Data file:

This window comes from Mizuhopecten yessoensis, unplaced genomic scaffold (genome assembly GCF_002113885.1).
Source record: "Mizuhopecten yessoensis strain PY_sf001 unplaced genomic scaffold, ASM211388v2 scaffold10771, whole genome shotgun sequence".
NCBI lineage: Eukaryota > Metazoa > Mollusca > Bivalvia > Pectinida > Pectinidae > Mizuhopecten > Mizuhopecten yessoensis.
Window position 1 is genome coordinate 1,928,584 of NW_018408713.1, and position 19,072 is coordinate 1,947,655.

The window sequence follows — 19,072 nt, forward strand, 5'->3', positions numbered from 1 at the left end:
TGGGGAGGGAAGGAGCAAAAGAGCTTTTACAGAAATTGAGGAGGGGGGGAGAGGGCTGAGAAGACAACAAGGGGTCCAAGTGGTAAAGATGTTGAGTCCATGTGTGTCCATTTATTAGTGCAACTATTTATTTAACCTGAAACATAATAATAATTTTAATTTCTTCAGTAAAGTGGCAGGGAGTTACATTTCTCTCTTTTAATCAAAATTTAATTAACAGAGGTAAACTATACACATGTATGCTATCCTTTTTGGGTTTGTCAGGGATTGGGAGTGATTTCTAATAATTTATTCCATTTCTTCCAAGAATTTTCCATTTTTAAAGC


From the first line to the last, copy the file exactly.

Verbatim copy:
This window comes from Mizuhopecten yessoensis, unplaced genomic scaffold (genome assembly GCF_002113885.1).
Source record: "Mizuhopecten yessoensis strain PY_sf001 unplaced genomic scaffold, ASM211388v2 scaffold10771, whole genome shotgun sequence".
NCBI lineage: Eukaryota > Metazoa > Mollusca > Bivalvia > Pectinida > Pectinidae > Mizuhopecten > Mizuhopecten yessoensis.
Window position 1 is genome coordinate 1,928,584 of NW_018408713.1, and position 19,072 is coordinate 1,947,655.

The window sequence follows — 19,072 nt, forward strand, 5'->3', positions numbered from 1 at the left end:
TGGGGAGGGAAGGAGCAAAAGAGCTTTTACAGAAATTGAGGAGGGGGGGAGAGGGCTGAGAAGACAACAAGGGGTCCAAGTGGTAAAGATGTTGAGTCCATGTGTGTCCATTTATTAGTGCAACTATTTATTTAACCTGAAACATAATAATAATTTTAATTTCTTCAGTAAAGTGGCAGGGAGTTACATTTCTCTCTTTTAATCAAAATTTAATTAACAGAGGTAAACTATACACATGTATGCTATCCTTTTTGGGTTTGTCAGGGATTGGGAGTGATTTCTAATAATTTATTCCATTTCTTCCAAGAATTTTCCATTTTTAAAGC